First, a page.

By Pierre Brouard

So Charlie Sheen is in trouble again — this time because he has been forced to disclose his HIV status to be one step ahead of the tabloids, and to cut off the money supply to extortionists who had him over a barrel. The competing narratives around his disclosure have been fascinating:

* The drug-using, sex-worker patronising womaniser gets HIV — a no brainer.
* Brave celebrity outs himself and is freed from the prison of a shamed and fearful silence.
* Heterosexual HIV gets a new cover guy.
* Women sue ex for not disclosing he was HIV positive.
* Treatment is HIV prevention, get informed!

Sheen’s story is not new but it’s a chance to get to grips with some profound questions. Like, what is it about sex that can make us a bit mad? After all, if only humans stopped having sex, HIV would disappear off the face of the planet. Since this is not likely, the next best thing is to try and understand the complexities of our sexuality. This understanding can both deepen our insights into the human condition and enlighten HIV-prevention work, while also embracing the sexual lives of people living with HIV, and the messiness of all of us.

It’s tempting, for the general public and some people working with HIV, to adopt a narrow view of sex, seeing it as easily controllable and needing a moral frame. In this view, if you know about HIV and you still have unprotected sex, well then you might deserve what you get. Like Charlie Sheen, who is now cast as the bad guy, and his partners as the “innocent victims”. Ah, nothing like a good binary to make us rest easy.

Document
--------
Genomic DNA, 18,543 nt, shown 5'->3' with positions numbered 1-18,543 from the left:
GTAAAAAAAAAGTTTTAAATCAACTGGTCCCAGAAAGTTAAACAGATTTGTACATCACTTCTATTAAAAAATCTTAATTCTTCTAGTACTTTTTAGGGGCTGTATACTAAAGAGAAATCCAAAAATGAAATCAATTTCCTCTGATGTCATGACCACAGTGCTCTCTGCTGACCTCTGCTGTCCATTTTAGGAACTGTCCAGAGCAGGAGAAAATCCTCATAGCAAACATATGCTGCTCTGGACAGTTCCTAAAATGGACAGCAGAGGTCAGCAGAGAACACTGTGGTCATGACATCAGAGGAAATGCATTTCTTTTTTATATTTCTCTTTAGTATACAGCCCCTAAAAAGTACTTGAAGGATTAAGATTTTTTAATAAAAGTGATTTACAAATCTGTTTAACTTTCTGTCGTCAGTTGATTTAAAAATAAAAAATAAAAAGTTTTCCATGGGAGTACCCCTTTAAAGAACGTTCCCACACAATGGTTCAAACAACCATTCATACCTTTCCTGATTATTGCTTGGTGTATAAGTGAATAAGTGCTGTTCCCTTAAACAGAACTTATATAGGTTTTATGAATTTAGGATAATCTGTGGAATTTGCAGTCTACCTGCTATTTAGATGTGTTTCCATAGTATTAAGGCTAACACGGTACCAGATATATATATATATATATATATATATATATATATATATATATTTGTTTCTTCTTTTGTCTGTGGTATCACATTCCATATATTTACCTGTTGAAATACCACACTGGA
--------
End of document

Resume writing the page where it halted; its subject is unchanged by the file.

A more complex view, informed by social science and the humanities disciplines, would see sex as informed not only by our personal psychology but by the relational meanings sexual actors bring to their encounters.

These meanings are shaped by our personal histories, the families and communities we grew up in, the (gendered) beliefs and values we were marinated in, the laws and rights that governed our sexual activity and whether we were exposed to thoughtful education, health and other services that were sex positive and non-judgemental.

A sex act is not simply about body parts, sexual fluids and easy decision making, it is simultaneously rational and irrational, informed by power dynamics, in the service of complex desires, and sometimes represents a necessary surrendering of autonomy and boundaries.

So whether we are working with an individual in a counselling room, counselling a couple where one is living with HIV and the other not, running a support group for gay men living with HIV, conducting a trial for a vaginal microbicide, capacitating a sex worker around condom use, or developing a safer sex messaging campaign on “sugar daddies“, we need to embrace complexity and curiosity, and assume very little!

What are some of the things we know about the relationship between HIV, sexualities and gender?
It is useful to think about gender (the socially-constructed diversities around maleness and femaleness) as about power — that is patriarchy and male privilege give many men control over women. This power and control often makes women more vulnerable to HIV than men, and many of these are young women. This is not to deny women agency, or to see men as inevitably dominant, but power inequality is real, and often drives gender violence. Power, violence and HIV make good bedfellows.